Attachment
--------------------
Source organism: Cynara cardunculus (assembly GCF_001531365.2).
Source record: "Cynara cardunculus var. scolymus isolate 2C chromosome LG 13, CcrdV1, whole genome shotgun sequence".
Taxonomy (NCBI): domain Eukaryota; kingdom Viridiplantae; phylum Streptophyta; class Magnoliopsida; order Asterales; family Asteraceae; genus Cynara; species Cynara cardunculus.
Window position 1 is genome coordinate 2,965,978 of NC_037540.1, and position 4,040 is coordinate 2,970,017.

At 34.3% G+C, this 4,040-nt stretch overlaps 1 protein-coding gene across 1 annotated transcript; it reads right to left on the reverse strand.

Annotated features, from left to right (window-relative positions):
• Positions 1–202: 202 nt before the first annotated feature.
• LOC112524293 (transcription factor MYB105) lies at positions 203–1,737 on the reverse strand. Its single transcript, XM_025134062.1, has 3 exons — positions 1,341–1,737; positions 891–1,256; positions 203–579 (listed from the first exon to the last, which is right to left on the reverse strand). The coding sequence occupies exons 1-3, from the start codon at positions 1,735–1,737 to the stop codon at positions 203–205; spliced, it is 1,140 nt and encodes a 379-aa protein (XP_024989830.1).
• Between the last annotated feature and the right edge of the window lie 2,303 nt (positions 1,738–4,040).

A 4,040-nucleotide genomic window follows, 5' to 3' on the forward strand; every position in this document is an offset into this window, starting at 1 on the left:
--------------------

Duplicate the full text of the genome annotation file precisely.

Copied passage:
Source organism: Cynara cardunculus (assembly GCF_001531365.2).
Source record: "Cynara cardunculus var. scolymus isolate 2C chromosome LG 13, CcrdV1, whole genome shotgun sequence".
Taxonomy (NCBI): domain Eukaryota; kingdom Viridiplantae; phylum Streptophyta; class Magnoliopsida; order Asterales; family Asteraceae; genus Cynara; species Cynara cardunculus.
Window position 1 is genome coordinate 2,965,978 of NC_037540.1, and position 4,040 is coordinate 2,970,017.

At 34.3% G+C, this 4,040-nt stretch overlaps 1 protein-coding gene across 1 annotated transcript; it reads right to left on the reverse strand.

Annotated features, from left to right (window-relative positions):
• Positions 1–202: 202 nt before the first annotated feature.
• LOC112524293 (transcription factor MYB105) lies at positions 203–1,737 on the reverse strand. Its single transcript, XM_025134062.1, has 3 exons — positions 1,341–1,737; positions 891–1,256; positions 203–579 (listed from the first exon to the last, which is right to left on the reverse strand). The coding sequence occupies exons 1-3, from the start codon at positions 1,735–1,737 to the stop codon at positions 203–205; spliced, it is 1,140 nt and encodes a 379-aa protein (XP_024989830.1).
• Between the last annotated feature and the right edge of the window lie 2,303 nt (positions 1,738–4,040).

A 4,040-nucleotide genomic window follows, 5' to 3' on the forward strand; every position in this document is an offset into this window, starting at 1 on the left: